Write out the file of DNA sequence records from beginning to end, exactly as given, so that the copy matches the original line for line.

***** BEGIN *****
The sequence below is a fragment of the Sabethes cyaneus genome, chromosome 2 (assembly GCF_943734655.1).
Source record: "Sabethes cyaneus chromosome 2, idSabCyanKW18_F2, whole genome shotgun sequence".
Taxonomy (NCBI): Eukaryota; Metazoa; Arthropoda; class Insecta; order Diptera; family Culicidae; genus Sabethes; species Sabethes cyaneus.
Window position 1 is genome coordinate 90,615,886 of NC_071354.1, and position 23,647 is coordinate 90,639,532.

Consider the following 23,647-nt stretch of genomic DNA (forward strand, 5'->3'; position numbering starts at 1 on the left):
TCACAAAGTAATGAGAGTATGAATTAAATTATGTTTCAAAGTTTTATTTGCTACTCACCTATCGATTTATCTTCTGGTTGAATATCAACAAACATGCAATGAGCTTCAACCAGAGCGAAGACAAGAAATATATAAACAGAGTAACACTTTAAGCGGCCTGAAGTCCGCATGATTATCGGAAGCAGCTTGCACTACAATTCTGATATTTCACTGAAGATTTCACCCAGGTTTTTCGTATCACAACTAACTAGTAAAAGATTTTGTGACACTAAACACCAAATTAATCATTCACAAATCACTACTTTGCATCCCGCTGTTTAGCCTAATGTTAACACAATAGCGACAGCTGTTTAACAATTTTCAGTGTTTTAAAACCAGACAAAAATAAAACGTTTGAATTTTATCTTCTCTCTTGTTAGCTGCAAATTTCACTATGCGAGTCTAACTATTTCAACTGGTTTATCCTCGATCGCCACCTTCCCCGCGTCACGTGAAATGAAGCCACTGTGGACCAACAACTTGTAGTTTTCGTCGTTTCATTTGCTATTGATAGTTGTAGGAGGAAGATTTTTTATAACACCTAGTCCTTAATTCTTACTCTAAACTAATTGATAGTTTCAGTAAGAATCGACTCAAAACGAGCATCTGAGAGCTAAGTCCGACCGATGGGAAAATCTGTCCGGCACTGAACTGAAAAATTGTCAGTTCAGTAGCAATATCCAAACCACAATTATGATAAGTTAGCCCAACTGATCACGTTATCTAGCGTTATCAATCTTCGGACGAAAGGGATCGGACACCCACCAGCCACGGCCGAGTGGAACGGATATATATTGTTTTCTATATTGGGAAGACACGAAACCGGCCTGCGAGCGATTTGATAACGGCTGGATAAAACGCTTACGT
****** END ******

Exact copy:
The sequence below is a fragment of the Sabethes cyaneus genome, chromosome 2 (assembly GCF_943734655.1).
Source record: "Sabethes cyaneus chromosome 2, idSabCyanKW18_F2, whole genome shotgun sequence".
Taxonomy (NCBI): Eukaryota; Metazoa; Arthropoda; class Insecta; order Diptera; family Culicidae; genus Sabethes; species Sabethes cyaneus.
Window position 1 is genome coordinate 90,615,886 of NC_071354.1, and position 23,647 is coordinate 90,639,532.

Consider the following 23,647-nt stretch of genomic DNA (forward strand, 5'->3'; position numbering starts at 1 on the left):
TCACAAAGTAATGAGAGTATGAATTAAATTATGTTTCAAAGTTTTATTTGCTACTCACCTATCGATTTATCTTCTGGTTGAATATCAACAAACATGCAATGAGCTTCAACCAGAGCGAAGACAAGAAATATATAAACAGAGTAACACTTTAAGCGGCCTGAAGTCCGCATGATTATCGGAAGCAGCTTGCACTACAATTCTGATATTTCACTGAAGATTTCACCCAGGTTTTTCGTATCACAACTAACTAGTAAAAGATTTTGTGACACTAAACACCAAATTAATCATTCACAAATCACTACTTTGCATCCCGCTGTTTAGCCTAATGTTAACACAATAGCGACAGCTGTTTAACAATTTTCAGTGTTTTAAAACCAGACAAAAATAAAACGTTTGAATTTTATCTTCTCTCTTGTTAGCTGCAAATTTCACTATGCGAGTCTAACTATTTCAACTGGTTTATCCTCGATCGCCACCTTCCCCGCGTCACGTGAAATGAAGCCACTGTGGACCAACAACTTGTAGTTTTCGTCGTTTCATTTGCTATTGATAGTTGTAGGAGGAAGATTTTTTATAACACCTAGTCCTTAATTCTTACTCTAAACTAATTGATAGTTTCAGTAAGAATCGACTCAAAACGAGCATCTGAGAGCTAAGTCCGACCGATGGGAAAATCTGTCCGGCACTGAACTGAAAAATTGTCAGTTCAGTAGCAATATCCAAACCACAATTATGATAAGTTAGCCCAACTGATCACGTTATCTAGCGTTATCAATCTTCGGACGAAAGGGATCGGACACCCACCAGCCACGGCCGAGTGGAACGGATATATATTGTTTTCTATATTGGGAAGACACGAAACCGGCCTGCGAGCGATTTGATAACGGCTGGATAAAACGCTTACGT